At some stage throughout your working life you or someone else is going to ask this question.
Most often, the first thing you’ll do is check your fund’s investment performance for the answer.
Trouble is, performance comparisons between super funds aren’t always clear-cut – even when you think they are. When looking at investment performance, it’s important you know what to look for.
A super fund that has performed strongly over the long term is a good guide to the investment credentials and strategy of the fund’s trustee. You’re not necessarily looking for the ‘winner’ here; you’re looking for a fund that performs strongly over longer – say 5 and 10 year – time frames.
And when you’re looking at the time frames, be clear about the time period you’re looking at. Is it a rolling time frame (say, 7 years ago to the month of the comparison) or is there a specific date range (say, June 2011 to June 2018)? A lot can happen in the share market in six months, so keeping the time frame the same is pretty important.
Agencies like SuperRatings and Chant West are designed to help investors understand the super industry and compare super funds – use them. They’ll publish surveys and lists that show the performance of your super fund relative to many others in the market.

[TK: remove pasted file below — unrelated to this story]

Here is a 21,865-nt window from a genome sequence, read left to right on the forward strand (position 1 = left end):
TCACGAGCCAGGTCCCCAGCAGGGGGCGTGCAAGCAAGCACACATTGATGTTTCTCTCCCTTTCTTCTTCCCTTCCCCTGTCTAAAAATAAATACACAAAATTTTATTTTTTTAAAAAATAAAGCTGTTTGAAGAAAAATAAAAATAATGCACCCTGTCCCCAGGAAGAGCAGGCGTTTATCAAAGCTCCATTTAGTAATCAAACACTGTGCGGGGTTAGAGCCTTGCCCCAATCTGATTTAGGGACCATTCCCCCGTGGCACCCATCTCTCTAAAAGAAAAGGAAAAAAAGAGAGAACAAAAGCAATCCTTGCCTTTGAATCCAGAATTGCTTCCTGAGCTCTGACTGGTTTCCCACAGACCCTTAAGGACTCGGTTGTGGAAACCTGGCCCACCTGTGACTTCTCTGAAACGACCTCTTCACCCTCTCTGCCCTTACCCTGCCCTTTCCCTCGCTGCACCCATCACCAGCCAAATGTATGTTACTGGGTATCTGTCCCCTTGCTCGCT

Just keep in mind that the results vary between ratings agencies. For example, in the SuperRatings survey, a ‘balanced’ option contains between 60–76% of growth assets, such as property and shares; the equivalent Chant West survey contains between 41–60% of growth assets.
These lists and surveys won’t mean much if you don’t know what you’re invested in, so you’ll need to dig a little deeper.
Most super fund members (around 80%) are invested in the super fund’s default option which is typically a balanced option that contains a mix of defensive (say, cash) and growth assets. But the composition of defensive and growth assets in the ‘balanced option’ of two different super funds often varies.
When you know this, you’ll know what to look for in a rating or survey. But you’ll need to know the actual product name of your investment option(s) too. Just because your super fund has performed well doesn’t mean it performed well for the product you’re invested in.
1) A fund that performs strongly – but isn’t necessarily the chart-topper – over a clearly defined long-term period.
2) Lists and surveys of ratings agencies that have done the hard work for you and which can help you measure your fund’s performance.
3) The actual product name of your investment option and other options that have the same asset mix, so you’re getting a true picture of your option’s relative performance.
* Ratings are only one factor to consider when making investment decisions.